“Perhaps a spurt of economic growth could put a dent in our massive debt, but at this stage, we are piling on new debt at rates far higher than reasonable expectations of growth.”
Reducing the “debt” (i.e. running a federal surplus) would cause a depression, or at best, a recession.
U.S. depressions tend to come on the heels of federal surpluses.
1804-1812: U. S. Federal Debt reduced 48%. Depression began 1807.
1817-1821: U. S. Federal Debt reduced 29%. Depression began 1819.
1823-1836: U. S. Federal Debt reduced 99%. Depression began 1837.
1852-1857: U. S. Federal Debt reduced 59%. Depression began 1857.
1867-1873: U. S. Federal Debt reduced 27%. Depression began 1873.
1880-1893: U. S. Federal Debt reduced 57%. Depression began 1893.
1920-1930: U. S. Federal Debt reduced 36%. Depression began 1929.
1997-2001: U. S. Federal Debt reduced 15%. Recession began 2001.
“And the burden has grown, despite record low interest rates. As rates start rising, or as tax revenues fall during the next recession, the problem will overwhelm us and we will be forced to face the truth. We have made promises we cannot keep.”
This would be true of state and local governments, which are monetarily non-sovereign, but it is not true of a Monetarily Sovereign government, which cannot run short of dollars. It can keep any promise denominated in dollars.
“And we can’t just print money to pay the bills, as that will only result in devaluing our currency. Who would want dollars as they flood the market?”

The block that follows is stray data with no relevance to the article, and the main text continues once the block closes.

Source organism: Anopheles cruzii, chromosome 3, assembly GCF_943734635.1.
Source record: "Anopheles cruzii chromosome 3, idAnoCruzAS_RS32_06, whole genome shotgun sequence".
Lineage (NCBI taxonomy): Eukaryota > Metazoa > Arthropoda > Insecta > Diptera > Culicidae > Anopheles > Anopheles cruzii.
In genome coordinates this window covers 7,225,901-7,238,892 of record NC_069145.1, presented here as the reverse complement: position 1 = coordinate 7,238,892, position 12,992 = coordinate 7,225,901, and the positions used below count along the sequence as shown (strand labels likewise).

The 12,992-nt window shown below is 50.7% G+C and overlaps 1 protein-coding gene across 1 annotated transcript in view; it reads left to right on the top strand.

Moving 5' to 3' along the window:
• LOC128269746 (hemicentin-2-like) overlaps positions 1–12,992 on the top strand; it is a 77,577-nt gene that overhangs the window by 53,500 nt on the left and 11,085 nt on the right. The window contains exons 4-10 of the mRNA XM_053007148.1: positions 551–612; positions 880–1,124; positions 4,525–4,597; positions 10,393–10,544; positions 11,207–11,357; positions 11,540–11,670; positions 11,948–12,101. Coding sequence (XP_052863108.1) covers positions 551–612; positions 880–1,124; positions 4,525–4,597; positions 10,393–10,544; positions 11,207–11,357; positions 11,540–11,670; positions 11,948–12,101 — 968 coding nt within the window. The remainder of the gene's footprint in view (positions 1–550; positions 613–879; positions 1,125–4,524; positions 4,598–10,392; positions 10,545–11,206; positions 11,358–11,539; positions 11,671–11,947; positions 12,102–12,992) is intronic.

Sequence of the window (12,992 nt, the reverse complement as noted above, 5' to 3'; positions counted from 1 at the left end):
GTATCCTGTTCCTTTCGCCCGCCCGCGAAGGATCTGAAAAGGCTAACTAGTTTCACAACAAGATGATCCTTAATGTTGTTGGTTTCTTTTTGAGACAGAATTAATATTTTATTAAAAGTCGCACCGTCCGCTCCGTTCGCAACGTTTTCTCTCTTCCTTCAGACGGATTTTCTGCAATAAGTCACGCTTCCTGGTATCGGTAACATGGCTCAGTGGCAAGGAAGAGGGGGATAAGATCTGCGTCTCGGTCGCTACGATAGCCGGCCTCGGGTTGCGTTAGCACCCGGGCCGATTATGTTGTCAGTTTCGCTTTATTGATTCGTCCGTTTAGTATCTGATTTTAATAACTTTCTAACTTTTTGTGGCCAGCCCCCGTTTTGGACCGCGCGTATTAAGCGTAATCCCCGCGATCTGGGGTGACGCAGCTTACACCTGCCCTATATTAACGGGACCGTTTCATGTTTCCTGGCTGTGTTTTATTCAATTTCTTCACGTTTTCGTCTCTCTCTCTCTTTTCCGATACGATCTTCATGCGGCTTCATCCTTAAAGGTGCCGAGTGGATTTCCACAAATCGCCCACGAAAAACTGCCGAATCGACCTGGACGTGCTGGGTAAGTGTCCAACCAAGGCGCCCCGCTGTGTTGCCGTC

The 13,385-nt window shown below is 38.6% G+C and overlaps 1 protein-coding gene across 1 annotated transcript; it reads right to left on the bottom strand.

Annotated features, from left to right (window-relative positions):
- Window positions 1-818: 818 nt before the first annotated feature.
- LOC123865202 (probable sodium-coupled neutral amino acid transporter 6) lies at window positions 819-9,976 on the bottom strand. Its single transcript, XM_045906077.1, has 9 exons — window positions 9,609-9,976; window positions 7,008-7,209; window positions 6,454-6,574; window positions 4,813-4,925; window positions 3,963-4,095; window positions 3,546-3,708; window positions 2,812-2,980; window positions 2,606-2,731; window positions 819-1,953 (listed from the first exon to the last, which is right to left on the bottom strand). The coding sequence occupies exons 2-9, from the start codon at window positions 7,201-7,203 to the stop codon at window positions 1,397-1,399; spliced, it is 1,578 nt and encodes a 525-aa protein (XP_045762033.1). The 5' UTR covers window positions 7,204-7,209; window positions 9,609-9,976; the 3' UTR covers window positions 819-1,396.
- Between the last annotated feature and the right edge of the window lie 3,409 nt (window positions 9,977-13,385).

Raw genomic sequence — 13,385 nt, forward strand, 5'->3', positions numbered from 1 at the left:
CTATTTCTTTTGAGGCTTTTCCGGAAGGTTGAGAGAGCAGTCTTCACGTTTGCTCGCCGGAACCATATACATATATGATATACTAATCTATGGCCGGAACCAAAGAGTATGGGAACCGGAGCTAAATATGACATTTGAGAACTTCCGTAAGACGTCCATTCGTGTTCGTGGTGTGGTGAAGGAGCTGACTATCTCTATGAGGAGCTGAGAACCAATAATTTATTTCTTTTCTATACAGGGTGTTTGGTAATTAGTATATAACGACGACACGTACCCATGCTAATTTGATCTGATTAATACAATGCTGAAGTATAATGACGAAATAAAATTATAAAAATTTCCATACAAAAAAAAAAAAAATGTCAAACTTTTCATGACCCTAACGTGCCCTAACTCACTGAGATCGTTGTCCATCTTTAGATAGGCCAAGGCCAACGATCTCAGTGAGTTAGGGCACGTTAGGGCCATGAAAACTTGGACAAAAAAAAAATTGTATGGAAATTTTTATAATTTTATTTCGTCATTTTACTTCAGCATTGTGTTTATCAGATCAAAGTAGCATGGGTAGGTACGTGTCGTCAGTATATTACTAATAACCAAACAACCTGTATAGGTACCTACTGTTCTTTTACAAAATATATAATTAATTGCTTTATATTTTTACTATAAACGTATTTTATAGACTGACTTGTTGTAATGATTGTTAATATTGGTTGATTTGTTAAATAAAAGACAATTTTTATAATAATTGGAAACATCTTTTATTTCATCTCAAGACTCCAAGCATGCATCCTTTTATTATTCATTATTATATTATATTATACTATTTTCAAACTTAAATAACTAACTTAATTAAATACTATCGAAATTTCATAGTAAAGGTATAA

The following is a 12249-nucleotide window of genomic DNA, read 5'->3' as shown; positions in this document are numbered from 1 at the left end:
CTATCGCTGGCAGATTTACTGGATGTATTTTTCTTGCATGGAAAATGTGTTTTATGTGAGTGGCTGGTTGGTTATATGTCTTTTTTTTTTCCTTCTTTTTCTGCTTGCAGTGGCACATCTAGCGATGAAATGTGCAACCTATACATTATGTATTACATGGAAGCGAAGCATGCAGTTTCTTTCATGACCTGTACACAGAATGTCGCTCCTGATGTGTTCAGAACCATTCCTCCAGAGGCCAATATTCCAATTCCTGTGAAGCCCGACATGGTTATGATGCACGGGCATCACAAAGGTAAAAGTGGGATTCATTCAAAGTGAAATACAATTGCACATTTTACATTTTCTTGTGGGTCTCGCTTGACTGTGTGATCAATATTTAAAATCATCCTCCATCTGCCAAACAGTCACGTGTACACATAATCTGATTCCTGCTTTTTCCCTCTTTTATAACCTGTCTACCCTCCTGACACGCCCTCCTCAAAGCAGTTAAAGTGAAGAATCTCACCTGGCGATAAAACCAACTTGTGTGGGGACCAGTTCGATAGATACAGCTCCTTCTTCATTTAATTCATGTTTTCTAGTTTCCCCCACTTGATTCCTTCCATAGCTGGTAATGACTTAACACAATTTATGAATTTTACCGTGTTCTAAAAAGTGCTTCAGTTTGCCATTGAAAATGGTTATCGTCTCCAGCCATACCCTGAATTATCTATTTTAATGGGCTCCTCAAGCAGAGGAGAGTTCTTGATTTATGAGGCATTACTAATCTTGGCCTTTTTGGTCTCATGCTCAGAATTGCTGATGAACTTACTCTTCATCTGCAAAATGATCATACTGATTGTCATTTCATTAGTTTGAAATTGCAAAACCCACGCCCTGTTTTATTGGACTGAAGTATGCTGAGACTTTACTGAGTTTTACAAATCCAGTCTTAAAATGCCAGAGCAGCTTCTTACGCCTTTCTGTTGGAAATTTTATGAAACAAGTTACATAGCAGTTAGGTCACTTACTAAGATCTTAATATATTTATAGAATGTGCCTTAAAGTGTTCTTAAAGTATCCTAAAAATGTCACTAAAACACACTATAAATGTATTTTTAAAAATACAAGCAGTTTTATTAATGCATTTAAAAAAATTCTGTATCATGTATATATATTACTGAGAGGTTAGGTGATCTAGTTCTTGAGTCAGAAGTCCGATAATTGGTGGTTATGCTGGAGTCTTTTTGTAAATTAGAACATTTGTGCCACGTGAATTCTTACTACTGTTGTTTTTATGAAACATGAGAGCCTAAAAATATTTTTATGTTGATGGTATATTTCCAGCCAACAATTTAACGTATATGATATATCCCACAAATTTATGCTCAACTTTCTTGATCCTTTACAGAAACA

In 1940, the federal “debt” was $40 Billion. Today the “debt” is $15 Trillion – a 37,500% increase. The government has “printed” all those trillions of dollars, yet everyone still wants them, and inflation has been low, averaging close to the Fed’s target rate of 2.5%.
“The government would have to pay higher interest rates as a bribe to get the world to lend to us to finance our deficits.”
The federal government, unlike state and local governments, does not borrow. Having the unlimited ability to create dollars, why would it need to borrow? The purpose of T-securities is not to obtain spending funds but rather to:
1. Provide a safe, interest-paying “parking place” for dollars, to help stabilize the dollar, and to
2. Help control interest rates.
“And those higher rates would only add to our debt burden. The Congressional Budget Office estimates that a one percentage point increase in interest rates adds $1.6 trillion to our 10-year budget deficit. Higher rates just dig a deeper hole.”
The interest on T-securities is not a burden – not on the government and not on taxpayers. The federal government pays interest by creating dollars, ad hoc. It never can run short of dollars to pay its bills.